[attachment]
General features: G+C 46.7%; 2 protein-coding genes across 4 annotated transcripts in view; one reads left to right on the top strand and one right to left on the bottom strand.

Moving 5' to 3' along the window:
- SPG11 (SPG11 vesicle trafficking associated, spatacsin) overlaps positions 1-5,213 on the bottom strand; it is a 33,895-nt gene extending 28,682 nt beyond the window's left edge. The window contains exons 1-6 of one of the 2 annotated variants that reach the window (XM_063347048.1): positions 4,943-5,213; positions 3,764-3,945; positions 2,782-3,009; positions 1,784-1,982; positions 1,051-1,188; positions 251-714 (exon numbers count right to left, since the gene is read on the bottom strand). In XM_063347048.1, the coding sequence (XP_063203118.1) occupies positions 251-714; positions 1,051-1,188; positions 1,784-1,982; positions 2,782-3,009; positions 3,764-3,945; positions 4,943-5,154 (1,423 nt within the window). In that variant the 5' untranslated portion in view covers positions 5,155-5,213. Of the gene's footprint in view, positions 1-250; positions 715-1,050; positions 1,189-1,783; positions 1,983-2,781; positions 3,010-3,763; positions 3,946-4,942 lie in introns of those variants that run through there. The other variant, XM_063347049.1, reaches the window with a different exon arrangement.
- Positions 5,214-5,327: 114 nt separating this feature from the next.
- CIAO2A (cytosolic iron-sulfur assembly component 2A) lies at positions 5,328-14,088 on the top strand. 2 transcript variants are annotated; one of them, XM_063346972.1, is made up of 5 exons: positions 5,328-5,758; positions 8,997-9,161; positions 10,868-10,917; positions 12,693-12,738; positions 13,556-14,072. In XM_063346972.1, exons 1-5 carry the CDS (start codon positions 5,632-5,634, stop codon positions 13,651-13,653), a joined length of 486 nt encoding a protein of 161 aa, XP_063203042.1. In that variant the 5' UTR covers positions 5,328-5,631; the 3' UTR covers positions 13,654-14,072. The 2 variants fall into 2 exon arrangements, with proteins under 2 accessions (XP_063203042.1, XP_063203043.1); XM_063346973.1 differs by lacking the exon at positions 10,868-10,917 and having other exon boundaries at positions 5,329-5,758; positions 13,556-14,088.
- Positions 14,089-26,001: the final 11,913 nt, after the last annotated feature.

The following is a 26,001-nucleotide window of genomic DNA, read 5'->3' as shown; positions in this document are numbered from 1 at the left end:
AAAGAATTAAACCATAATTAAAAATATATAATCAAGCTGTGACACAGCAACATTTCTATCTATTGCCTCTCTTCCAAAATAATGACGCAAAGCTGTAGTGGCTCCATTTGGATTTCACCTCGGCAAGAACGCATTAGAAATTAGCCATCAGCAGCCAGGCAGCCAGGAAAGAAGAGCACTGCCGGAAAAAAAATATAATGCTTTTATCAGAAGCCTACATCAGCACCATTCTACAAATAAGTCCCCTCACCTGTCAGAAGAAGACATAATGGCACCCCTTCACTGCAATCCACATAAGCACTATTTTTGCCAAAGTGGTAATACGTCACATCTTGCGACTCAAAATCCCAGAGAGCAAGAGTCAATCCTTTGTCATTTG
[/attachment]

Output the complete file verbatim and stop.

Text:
General features: G+C 46.7%; 2 protein-coding genes across 4 annotated transcripts in view; one reads left to right on the top strand and one right to left on the bottom strand.

Moving 5' to 3' along the window:
- SPG11 (SPG11 vesicle trafficking associated, spatacsin) overlaps positions 1-5,213 on the bottom strand; it is a 33,895-nt gene extending 28,682 nt beyond the window's left edge. The window contains exons 1-6 of one of the 2 annotated variants that reach the window (XM_063347048.1): positions 4,943-5,213; positions 3,764-3,945; positions 2,782-3,009; positions 1,784-1,982; positions 1,051-1,188; positions 251-714 (exon numbers count right to left, since the gene is read on the bottom strand). In XM_063347048.1, the coding sequence (XP_063203118.1) occupies positions 251-714; positions 1,051-1,188; positions 1,784-1,982; positions 2,782-3,009; positions 3,764-3,945; positions 4,943-5,154 (1,423 nt within the window). In that variant the 5' untranslated portion in view covers positions 5,155-5,213. Of the gene's footprint in view, positions 1-250; positions 715-1,050; positions 1,189-1,783; positions 1,983-2,781; positions 3,010-3,763; positions 3,946-4,942 lie in introns of those variants that run through there. The other variant, XM_063347049.1, reaches the window with a different exon arrangement.
- Positions 5,214-5,327: 114 nt separating this feature from the next.
- CIAO2A (cytosolic iron-sulfur assembly component 2A) lies at positions 5,328-14,088 on the top strand. 2 transcript variants are annotated; one of them, XM_063346972.1, is made up of 5 exons: positions 5,328-5,758; positions 8,997-9,161; positions 10,868-10,917; positions 12,693-12,738; positions 13,556-14,072. In XM_063346972.1, exons 1-5 carry the CDS (start codon positions 5,632-5,634, stop codon positions 13,651-13,653), a joined length of 486 nt encoding a protein of 161 aa, XP_063203042.1. In that variant the 5' UTR covers positions 5,328-5,631; the 3' UTR covers positions 13,654-14,072. The 2 variants fall into 2 exon arrangements, with proteins under 2 accessions (XP_063203042.1, XP_063203043.1); XM_063346973.1 differs by lacking the exon at positions 10,868-10,917 and having other exon boundaries at positions 5,329-5,758; positions 13,556-14,088.
- Positions 14,089-26,001: the final 11,913 nt, after the last annotated feature.

The following is a 26,001-nucleotide window of genomic DNA, read 5'->3' as shown; positions in this document are numbered from 1 at the left end:
AAAGAATTAAACCATAATTAAAAATATATAATCAAGCTGTGACACAGCAACATTTCTATCTATTGCCTCTCTTCCAAAATAATGACGCAAAGCTGTAGTGGCTCCATTTGGATTTCACCTCGGCAAGAACGCATTAGAAATTAGCCATCAGCAGCCAGGCAGCCAGGAAAGAAGAGCACTGCCGGAAAAAAAATATAATGCTTTTATCAGAAGCCTACATCAGCACCATTCTACAAATAAGTCCCCTCACCTGTCAGAAGAAGACATAATGGCACCCCTTCACTGCAATCCACATAAGCACTATTTTTGCCAAAGTGGTAATACGTCACATCTTGCGACTCAAAATCCCAGAGAGCAAGAGTCAATCCTTTGTCATTTG